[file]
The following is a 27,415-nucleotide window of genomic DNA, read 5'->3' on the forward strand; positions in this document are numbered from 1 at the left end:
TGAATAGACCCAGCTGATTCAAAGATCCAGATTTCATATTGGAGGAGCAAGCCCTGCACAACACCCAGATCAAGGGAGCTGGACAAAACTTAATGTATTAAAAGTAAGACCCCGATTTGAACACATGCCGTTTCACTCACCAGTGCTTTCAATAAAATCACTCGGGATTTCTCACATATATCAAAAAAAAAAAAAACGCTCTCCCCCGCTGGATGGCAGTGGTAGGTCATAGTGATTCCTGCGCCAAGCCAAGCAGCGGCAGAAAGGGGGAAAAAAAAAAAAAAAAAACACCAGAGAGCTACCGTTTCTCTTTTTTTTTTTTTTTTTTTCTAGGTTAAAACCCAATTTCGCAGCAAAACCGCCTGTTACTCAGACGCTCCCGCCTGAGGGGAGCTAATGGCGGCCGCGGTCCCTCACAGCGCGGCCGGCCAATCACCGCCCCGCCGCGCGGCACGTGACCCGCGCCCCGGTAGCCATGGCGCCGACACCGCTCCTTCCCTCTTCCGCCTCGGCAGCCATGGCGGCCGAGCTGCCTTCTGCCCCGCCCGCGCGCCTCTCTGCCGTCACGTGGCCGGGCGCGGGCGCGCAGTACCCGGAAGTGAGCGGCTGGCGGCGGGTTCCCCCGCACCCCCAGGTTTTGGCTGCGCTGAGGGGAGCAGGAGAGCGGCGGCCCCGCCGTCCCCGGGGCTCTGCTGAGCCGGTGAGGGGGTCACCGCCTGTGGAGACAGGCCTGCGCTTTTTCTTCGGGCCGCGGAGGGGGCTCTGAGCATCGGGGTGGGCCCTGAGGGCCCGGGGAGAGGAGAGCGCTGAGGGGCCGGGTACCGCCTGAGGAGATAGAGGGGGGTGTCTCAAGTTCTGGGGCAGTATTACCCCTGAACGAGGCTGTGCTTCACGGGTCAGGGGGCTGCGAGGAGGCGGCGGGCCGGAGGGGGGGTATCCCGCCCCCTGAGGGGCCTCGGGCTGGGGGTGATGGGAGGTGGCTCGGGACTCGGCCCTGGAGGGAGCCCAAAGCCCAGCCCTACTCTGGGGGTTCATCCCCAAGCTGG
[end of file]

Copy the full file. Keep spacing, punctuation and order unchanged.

The following is a 27,415-nucleotide window of genomic DNA, read 5'->3' on the forward strand; positions in this document are numbered from 1 at the left end:
TGAATAGACCCAGCTGATTCAAAGATCCAGATTTCATATTGGAGGAGCAAGCCCTGCACAACACCCAGATCAAGGGAGCTGGACAAAACTTAATGTATTAAAAGTAAGACCCCGATTTGAACACATGCCGTTTCACTCACCAGTGCTTTCAATAAAATCACTCGGGATTTCTCACATATATCAAAAAAAAAAAAAACGCTCTCCCCCGCTGGATGGCAGTGGTAGGTCATAGTGATTCCTGCGCCAAGCCAAGCAGCGGCAGAAAGGGGGAAAAAAAAAAAAAAAAAACACCAGAGAGCTACCGTTTCTCTTTTTTTTTTTTTTTTTTTCTAGGTTAAAACCCAATTTCGCAGCAAAACCGCCTGTTACTCAGACGCTCCCGCCTGAGGGGAGCTAATGGCGGCCGCGGTCCCTCACAGCGCGGCCGGCCAATCACCGCCCCGCCGCGCGGCACGTGACCCGCGCCCCGGTAGCCATGGCGCCGACACCGCTCCTTCCCTCTTCCGCCTCGGCAGCCATGGCGGCCGAGCTGCCTTCTGCCCCGCCCGCGCGCCTCTCTGCCGTCACGTGGCCGGGCGCGGGCGCGCAGTACCCGGAAGTGAGCGGCTGGCGGCGGGTTCCCCCGCACCCCCAGGTTTTGGCTGCGCTGAGGGGAGCAGGAGAGCGGCGGCCCCGCCGTCCCCGGGGCTCTGCTGAGCCGGTGAGGGGGTCACCGCCTGTGGAGACAGGCCTGCGCTTTTTCTTCGGGCCGCGGAGGGGGCTCTGAGCATCGGGGTGGGCCCTGAGGGCCCGGGGAGAGGAGAGCGCTGAGGGGCCGGGTACCGCCTGAGGAGATAGAGGGGGGTGTCTCAAGTTCTGGGGCAGTATTACCCCTGAACGAGGCTGTGCTTCACGGGTCAGGGGGCTGCGAGGAGGCGGCGGGCCGGAGGGGGGGTATCCCGCCCCCTGAGGGGCCTCGGGCTGGGGGTGATGGGAGGTGGCTCGGGACTCGGCCCTGGAGGGAGCCCAAAGCCCAGCCCTACTCTGGGGGTTCATCCCCAAGCTGG